7. Understand micro- to macro-level supervisor skills. Supervisor skills can be conceptualized along three levels: nonverbal skills (e.g., facial expressions, head nods), verbal response modes (e.g., reflection of feelings, restatements, self-disclosure), and strategies. Strategies combine nonverbal skills and verbal response modes into more complex behaviors such as focusing on the supervisory alliance, normalizing the supervisee’s experience, focusing on countertransference, attending to multicultural competence, observing parallel process, focusing on skill and knowledge, focusing on the therapeutic process, exploring the supervisee’s feelings, focusing on the supervisee’s interpersonal dynamics, assessing ethical awareness, evaluating theoretical knowledge, assessing research knowledge, and discussing cases. The supervisor must decide when and how much, each of these competing demands must be attended.
8. Attend to both supervisee-focused and client-focused outcomes. Client outcome, while always alluded to as important, has been examined in only a handful of empirical investigations, and a clear link between supervision and client outcome has not been established. Conversely, supervisee-based outcomes have been clearly identified in the research. These include strengthening the supervisory relationship; enhancing supervisee conceptualization skills, therapy knowledge, multicultural awareness, self-efficacy, tolerance of ambiguity, awareness of countertransference, awareness of parallel process, and therapy skills; decreasing supervisee anxiety; and facilitating the development of supervisee self-evaluation. Supervisors should flexibly approach the supervisee with a mix of collegial, interpersonally sensitive, and task-oriented styles in order facilitate these positive outcomes.
9. Recognize the importance of covert processes. Although supervisee self-disclosure and, at least to some extent, supervisor self-disclosure are implicit assumptions in most clinical supervision, it is likely that what is left unsaid is critical to the supervisor work. Some typical supervisee nondisclosures include negative reactions to the supervisor, clinical mistakes, sexual attraction toward a client, and negative reactions to a client. Some typical supervisor nondisclosures include negative reactions to the supervisees’ therapy and supervision work, supervisor self-efficacy, and sexual issues in supervision. Hence, it behooves supervisors to consider what may not be said in supervision, as well as ways of conducting supervision to minimize important nondisclosures.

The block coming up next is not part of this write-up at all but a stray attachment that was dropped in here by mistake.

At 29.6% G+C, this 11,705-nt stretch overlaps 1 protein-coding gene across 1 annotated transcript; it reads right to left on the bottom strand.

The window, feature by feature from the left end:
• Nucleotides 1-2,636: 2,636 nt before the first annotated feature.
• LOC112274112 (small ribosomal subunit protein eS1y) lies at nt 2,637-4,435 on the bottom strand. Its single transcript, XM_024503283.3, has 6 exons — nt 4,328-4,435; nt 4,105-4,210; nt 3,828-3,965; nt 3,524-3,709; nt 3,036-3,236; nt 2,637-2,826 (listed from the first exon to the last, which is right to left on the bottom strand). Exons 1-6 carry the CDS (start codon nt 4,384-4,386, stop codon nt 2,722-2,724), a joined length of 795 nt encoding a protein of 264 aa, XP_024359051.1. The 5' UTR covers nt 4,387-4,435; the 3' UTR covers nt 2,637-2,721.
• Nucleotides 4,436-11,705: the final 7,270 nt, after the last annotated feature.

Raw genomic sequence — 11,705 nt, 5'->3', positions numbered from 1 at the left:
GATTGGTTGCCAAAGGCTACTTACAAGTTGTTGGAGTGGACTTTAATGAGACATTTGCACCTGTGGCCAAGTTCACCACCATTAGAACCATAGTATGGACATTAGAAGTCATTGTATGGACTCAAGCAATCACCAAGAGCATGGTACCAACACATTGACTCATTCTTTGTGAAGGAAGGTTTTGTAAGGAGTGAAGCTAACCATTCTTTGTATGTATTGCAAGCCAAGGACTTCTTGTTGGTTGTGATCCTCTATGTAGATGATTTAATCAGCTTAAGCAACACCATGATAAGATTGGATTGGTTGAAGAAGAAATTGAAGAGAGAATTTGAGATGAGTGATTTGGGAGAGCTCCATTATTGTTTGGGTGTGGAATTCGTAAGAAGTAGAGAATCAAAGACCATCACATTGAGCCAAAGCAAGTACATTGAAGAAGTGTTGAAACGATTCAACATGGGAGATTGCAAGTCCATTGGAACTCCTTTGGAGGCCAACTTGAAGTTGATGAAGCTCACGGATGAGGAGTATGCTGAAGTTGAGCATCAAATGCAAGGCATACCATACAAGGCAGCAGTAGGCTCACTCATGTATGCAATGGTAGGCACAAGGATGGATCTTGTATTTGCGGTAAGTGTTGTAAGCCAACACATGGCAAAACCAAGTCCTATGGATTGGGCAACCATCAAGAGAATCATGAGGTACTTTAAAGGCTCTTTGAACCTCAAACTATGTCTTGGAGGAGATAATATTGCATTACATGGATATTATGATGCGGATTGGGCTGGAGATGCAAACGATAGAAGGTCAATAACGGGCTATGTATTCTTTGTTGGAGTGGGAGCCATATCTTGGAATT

10. Keep abreast of ethical and legal issues that influence the practice of supervision. Supervisors accept two types of liability: first, direct liability when supervisors are found responsible for specific actions that cause harm to a client; and second, vicarious liability when supervisors are found responsible for actions of supervisees. Along with liability for (p. 729) supervisees’ clients, supervisors also need to be concerned with malpractice where the supervisee is harmed.
11. Evaluate supervisees consistently and objectively. Bernard and Goodyear (2009), not completely facetiously, postulate that there may be as many evaluation instruments as there are training sites. With this lack of consistency, supervisor evaluation has been a problematic enterprise. Supervisors should consider, and communicate to the supervisee, the components of supervisee work that are under scrutiny. These components will frequently entail mode of therapy (e.g., individual, group, family), domain of supervisee behaviors (e.g., therapy, supervision, professional), competence area (e.g., therapy techniques, theoretical conceptualization, assessment), method (supervisee self-report, case notes, audiotape, videotape, live supervision), proportion of caseload (all clients, subgroup of clients), segment of experience (e.g., a specific session, or a segment of a session), time period (early, middle, or late in client treatment as well as early, middle, or late in training experience), evaluator (e.g., supervisor, clients), level of expected proficiency (e.g., demonstrated skill, comparison to cohort group), and feedback (e.g., quantitative vs. qualitative). No single evaluation can account for all of these components; however, having a clear set of parameters will enhance the effectiveness of supervisor’s evaluation.